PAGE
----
the screen on my macbook air has broken, It is only hanging on by a couple of wires and it lights up but doesn't do anything else. I want to sell it for parts but obviously want to get all my data off first. I have an external cd drive with the restore cd in but when I press C on boot I obviously can't see anything. Can I somehow connect it to an external monitor? Or is there another way of doing this?


  • what is the model of your MacBook Air?
    – user6124
    Jun 29, 2011 at 11:25
  • it says model number is A1237
    – user7533
    Jun 29, 2011 at 11:41

3 Answers 3


You should be able to connect it to an external monitor. All you need to do (in principle) is this:

  1. Close lid, let computer go to sleep
  2. Connect both the power supply and external monitor

About a second after you connect the external monitor, it should wake up and direct all output to the external monitor. (It will only do this if the lid is closed, external power is connected, and something is connected to the video output port.)

Note that depending on the speed of your computer and other factors, it may take a little while for anything to show up on the screen. Give it at least a minute if you don't see anything at first, before assuming something didn't work.


Remove the hard drive from the MacBook Air and then put it into a hard drive enclosure.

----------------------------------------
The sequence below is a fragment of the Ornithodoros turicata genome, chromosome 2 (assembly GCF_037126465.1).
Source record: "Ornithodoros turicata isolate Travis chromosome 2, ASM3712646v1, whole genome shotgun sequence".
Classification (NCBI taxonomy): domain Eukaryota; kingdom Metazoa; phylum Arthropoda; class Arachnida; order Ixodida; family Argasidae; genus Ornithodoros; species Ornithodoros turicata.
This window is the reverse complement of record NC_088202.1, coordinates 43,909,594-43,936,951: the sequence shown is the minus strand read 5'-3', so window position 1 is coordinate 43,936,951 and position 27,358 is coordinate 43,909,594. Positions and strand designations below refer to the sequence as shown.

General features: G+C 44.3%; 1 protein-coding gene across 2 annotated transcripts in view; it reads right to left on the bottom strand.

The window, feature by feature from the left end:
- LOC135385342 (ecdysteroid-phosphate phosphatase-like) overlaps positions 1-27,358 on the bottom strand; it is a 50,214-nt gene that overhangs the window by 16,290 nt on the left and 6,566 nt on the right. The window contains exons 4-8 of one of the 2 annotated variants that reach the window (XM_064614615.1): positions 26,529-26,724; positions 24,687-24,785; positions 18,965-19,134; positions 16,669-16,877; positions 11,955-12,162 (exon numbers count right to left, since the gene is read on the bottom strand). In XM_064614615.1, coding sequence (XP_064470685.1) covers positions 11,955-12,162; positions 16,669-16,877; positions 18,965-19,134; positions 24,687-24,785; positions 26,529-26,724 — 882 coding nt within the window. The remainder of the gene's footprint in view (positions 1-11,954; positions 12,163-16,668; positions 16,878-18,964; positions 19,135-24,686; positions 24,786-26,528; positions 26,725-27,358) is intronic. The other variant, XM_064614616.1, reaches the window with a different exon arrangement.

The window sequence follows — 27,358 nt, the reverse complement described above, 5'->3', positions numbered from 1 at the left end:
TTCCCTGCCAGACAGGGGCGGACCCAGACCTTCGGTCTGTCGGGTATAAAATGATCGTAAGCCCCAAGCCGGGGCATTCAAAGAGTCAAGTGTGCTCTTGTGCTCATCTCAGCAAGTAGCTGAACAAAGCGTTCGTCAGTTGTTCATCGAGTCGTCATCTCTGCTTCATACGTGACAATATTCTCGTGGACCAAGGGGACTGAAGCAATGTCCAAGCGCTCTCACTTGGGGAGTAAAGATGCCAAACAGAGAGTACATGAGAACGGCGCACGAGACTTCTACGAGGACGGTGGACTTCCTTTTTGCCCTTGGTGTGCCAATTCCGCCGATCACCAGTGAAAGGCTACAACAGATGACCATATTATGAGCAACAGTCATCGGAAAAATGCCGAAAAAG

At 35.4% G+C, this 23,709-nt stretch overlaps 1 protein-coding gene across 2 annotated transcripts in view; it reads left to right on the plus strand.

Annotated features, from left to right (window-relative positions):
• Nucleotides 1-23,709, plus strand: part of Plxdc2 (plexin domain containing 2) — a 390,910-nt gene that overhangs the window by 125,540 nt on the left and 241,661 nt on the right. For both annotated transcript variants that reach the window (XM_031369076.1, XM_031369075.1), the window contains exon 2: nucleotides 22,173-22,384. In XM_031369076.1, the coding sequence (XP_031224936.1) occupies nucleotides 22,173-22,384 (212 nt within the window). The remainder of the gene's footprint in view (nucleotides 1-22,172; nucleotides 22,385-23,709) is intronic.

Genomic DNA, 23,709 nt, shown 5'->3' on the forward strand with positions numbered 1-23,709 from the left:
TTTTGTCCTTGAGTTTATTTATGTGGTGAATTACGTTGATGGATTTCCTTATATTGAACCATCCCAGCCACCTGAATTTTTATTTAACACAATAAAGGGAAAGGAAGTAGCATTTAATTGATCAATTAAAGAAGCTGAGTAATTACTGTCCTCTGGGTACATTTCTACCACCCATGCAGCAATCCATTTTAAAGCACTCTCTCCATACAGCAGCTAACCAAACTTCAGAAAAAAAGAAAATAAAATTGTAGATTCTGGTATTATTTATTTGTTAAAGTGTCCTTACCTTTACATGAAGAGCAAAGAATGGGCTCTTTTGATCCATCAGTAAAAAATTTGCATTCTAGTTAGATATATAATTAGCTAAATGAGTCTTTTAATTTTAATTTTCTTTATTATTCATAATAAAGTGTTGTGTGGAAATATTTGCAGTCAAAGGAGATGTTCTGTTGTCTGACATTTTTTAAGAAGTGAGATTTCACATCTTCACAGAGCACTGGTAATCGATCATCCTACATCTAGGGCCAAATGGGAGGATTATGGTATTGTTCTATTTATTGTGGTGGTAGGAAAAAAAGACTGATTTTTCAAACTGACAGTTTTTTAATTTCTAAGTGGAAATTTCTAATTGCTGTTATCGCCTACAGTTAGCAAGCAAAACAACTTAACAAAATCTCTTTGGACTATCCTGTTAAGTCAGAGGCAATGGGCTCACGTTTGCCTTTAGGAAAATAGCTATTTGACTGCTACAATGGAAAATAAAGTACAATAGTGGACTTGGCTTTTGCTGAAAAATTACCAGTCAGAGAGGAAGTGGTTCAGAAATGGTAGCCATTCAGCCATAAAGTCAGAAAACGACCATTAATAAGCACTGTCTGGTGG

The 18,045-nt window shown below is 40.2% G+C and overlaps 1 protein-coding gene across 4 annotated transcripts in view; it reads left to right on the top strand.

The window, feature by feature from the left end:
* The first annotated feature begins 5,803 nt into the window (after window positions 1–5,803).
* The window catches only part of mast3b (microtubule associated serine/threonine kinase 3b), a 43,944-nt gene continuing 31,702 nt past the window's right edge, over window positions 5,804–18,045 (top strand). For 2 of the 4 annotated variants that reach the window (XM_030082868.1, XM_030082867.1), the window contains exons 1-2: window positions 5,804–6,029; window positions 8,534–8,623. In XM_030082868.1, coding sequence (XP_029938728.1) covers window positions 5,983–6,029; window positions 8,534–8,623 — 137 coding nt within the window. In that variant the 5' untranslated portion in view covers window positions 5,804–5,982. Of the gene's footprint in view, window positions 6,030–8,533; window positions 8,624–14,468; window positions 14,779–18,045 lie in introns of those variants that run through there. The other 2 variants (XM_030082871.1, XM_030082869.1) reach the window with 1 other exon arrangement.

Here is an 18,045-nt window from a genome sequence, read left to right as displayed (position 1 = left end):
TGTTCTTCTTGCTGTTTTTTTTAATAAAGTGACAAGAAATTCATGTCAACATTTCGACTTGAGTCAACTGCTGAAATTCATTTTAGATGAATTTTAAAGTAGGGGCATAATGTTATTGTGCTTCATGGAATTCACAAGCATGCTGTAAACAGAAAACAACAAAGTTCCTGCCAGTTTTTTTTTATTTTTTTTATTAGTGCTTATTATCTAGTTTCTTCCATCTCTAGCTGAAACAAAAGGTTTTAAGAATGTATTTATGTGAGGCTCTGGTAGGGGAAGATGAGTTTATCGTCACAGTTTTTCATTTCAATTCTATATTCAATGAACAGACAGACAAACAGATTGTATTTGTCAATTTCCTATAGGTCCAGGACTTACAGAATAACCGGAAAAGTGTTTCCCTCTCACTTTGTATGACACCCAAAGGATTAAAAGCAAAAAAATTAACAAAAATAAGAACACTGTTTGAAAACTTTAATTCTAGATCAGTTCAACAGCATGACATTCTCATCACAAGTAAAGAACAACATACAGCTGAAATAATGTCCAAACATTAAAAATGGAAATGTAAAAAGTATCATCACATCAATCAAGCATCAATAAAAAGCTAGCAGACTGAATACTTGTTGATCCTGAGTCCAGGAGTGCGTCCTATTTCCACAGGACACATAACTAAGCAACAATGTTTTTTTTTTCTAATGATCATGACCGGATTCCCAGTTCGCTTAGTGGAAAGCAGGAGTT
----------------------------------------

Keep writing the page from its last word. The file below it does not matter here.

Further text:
See this for information on how to remove the hard drive. However, the hard drive enclosure needs to be of a special type (ZIF 1.8" like this one)

  • what if the disk is an SSD of the new kind?
    – Agos
    Jun 29, 2011 at 21:39
  • 1
    @Agos the OP's MacBook Air uses the old one
    – user6124
    Jun 30, 2011 at 1:53

To complete the trifecta of answers, you can also network boot the Air to another mac running deploy studio.

It's some work to set up the deploy studio, but you can easily automate the erase process with a few known single key commands. Once you have the erase option figured out, you don't need to see the screen, just a working keyboard.

The other downside is if an error pops up, you might not be able to read it.

This is less easy than removing the drive or hooking an external monitor, but once set up, it's useful software to have around.

You must log in to answer this question.

Not the answer you're looking for? Browse other questions tagged .